Leave a comment

One big passcode mistake smartphone and tablet owners make

Unless you want a thief or snoop rummaging around in your phone or tablet, you need to set up your gadget's lock screen. Fortunately, most newer gadgets have you do this by default, but if you bypassed this, or have an older gadget that didn't require it, here are the instructions for turning it on.

The lock screen traditionally requires you to enter a four-digit code or a full password to use your gadget. Most people opt for the four-digit code, even though it isn't that secure. It's well-known that many people choose obvious codes like "0000," "1111," "1234" or "0852" (swiping up the center keys), but even harder pass codes won't keep out a determined hacker for long.

The reason most people don't go for a full password, however, is that a long password is a pain to type every time you want to use your phone, which could be dozens of times a day. That's why gadget makers have added more convenient medium-security alternatives like facial unlock, fingerprint scanning or, in Android's case, drawing a pattern.

For most people, drawing a pattern is the preferred solution. Facial unlock isn't actually that secure and, outside of Apple's iPhone and the newest Samsung Galaxy phones, fingerprint recognition is a little spotty. A pattern is fast to enter, easy for our brains to remember, and with nine possible pattern points, there are too many combinations for a thief to try.

At least, that was the theory.

The problem with patterns

For her master's thesis, Marte Løge, a 2015 graduate of the Norwegian University of Science and Technology, analyzed 4,000 lock patterns. She found that over 77 percent of people start their pattern in one of the four corners, and 40 percent start in the top-left corner.

Just as worrisome, most people only used the minimum of four nodes or just five nodes for their pattern, which drops the possible combinations from the maximum of 140,704 to 1,624 and 7,152, respectively. That's still too many for a person to guess, but just like with the 4-digit PIN, there are some combinations people favor, and hackers will eventually figure them out.

A quick "L" or "Z" shape starting in the upper-left corner or an up-down snake pattern are very common, for example. Løge also found that 10 percent of her subjects spelled out a letter that had some significance to them, such as a spouse or child's first initial.

New data uncovers the surprising predictability of Android lock patterns Ars Technica

That means a hacker, especially if they know the victim, has a small but solid chance of guessing the pattern in not many tries. It's like the early days of computer passwords all over again.

If you're using a pattern on your gadget, what steps can you take to keep someone from guessing it?

Creating a strong pattern

The first thing to do is use eight or nine nodes in your pattern. A hacker or snoop trying for a quick score won't bother attempting patterns with that many nodes when most people only use four or five.

Even with that many nodes, however, if you spell out a common shape like a letter, or start it in a corner, you're improving the attacker's chance of getting in. You want a pattern that starts in the center or edges and crosses itself several times.

Here's the type of pattern Marte Løge suggests (obviously you shouldn't use this exact pattern, though):

New data uncovers the surprising predictability of Android lock patterns Ars Technica

It would be hard for anyone to guess this, and even someone looking over your shoulder might not catch it with a single look. Speaking of looking over shoulders, another security measure you'll want to take is turning off the "make pattern visible" option.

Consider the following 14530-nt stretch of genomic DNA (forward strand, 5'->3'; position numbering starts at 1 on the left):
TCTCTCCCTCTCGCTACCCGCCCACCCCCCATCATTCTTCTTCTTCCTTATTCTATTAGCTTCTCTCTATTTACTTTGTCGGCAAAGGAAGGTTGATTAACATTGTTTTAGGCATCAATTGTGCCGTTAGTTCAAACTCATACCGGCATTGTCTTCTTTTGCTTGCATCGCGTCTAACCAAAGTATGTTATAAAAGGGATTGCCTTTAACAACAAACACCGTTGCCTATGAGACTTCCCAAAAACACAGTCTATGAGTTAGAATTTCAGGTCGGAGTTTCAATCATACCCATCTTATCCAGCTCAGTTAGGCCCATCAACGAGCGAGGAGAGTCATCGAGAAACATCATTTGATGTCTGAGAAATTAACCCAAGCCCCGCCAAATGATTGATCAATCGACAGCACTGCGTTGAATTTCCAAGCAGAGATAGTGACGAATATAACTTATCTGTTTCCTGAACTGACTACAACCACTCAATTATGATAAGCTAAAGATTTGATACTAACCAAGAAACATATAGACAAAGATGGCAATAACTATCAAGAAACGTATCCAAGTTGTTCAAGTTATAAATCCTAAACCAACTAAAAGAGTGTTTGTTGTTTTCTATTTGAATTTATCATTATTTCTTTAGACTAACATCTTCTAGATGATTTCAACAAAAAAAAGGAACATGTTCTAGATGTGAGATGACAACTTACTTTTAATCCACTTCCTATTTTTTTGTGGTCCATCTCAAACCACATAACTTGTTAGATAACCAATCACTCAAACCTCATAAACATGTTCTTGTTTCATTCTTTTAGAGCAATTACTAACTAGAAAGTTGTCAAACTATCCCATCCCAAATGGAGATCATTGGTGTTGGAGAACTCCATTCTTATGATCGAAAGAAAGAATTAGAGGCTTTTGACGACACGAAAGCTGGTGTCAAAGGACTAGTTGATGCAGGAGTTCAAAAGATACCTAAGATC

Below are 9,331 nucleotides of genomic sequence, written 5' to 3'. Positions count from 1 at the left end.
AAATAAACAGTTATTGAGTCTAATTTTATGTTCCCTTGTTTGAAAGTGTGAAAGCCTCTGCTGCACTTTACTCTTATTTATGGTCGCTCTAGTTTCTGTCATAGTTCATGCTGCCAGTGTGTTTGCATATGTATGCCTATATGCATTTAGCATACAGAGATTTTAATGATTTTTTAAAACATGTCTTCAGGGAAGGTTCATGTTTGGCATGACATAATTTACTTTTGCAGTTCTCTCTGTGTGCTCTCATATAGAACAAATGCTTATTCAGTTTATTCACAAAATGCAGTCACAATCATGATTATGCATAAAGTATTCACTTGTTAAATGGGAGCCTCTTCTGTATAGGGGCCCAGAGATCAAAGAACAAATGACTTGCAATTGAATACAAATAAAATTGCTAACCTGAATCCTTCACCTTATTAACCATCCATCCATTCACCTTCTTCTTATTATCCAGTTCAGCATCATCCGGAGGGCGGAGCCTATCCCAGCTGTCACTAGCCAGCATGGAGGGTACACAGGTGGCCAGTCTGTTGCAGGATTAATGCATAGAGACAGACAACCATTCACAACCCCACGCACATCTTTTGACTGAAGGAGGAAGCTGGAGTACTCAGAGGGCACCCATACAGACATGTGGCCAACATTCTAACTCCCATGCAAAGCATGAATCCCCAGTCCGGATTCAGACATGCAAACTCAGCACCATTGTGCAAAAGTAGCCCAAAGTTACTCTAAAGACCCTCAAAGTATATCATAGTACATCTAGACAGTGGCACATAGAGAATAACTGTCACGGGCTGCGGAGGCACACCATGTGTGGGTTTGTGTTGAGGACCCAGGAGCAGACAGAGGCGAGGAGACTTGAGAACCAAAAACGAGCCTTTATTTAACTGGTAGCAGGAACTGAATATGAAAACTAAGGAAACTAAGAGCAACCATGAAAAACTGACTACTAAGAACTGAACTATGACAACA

A bit more security

By default, when you draw your pattern on the lock screen you'll see lines connecting the nodes so you know what you're drawing. However, this is like turning on "show password" when you're typing it in. It's good for avoiding typos, but anyone in the area can see what you're doing.

In your Android gadget, go to Settings >> Security and uncheck "Make pattern visible." On some gadgets you might find it under Settings >> Lock Screen. Now all a spying thief will see is your finger moving quickly over the nodes, which will make it much harder to remember your pattern.

When you're in your security or lock screen settings, you might also see the "nuclear" option. It's called "Auto factory reset." If this is on (and some gadgets have it on by default), you only have 10 attempts to unlock your gadget and then it wipes itself clean.

This is a good defense against a hacker trying your pattern or password an unlimited number of times. However, if you tend to fumble your login information, or you have little ones around who like to play with gadgets and don't understand warning messages, it might be best to turn this off.

Bonus: Smart Lock

Since we're talking about lock screens, there's a wrinkle on some newer Android phones called Smart Lock (usually under Settings >> Security or Settings >> Lock Screen). Say you connect your phone to your car's entertainment center or a wireless headset using Bluetooth. With Smart Lock, you can set it so that the lock screen doesn't activate while your phone is connected to the trusted device.

You can also set up trusted places, trusted voices and on-body detection. As long as you have the phone with you, or in a place you know is safe, such as your home, you don't have to mess with unlocking the phone every time you want to use it.

Next Story
How to save text messages that you wouldn't want to lose forever
Previous Tips

How to save text messages that you wouldn't want to lose forever

How to see (and erase) your Facebook search history or else
Next Tips

How to see (and erase) your Facebook search history or else

View Comments ()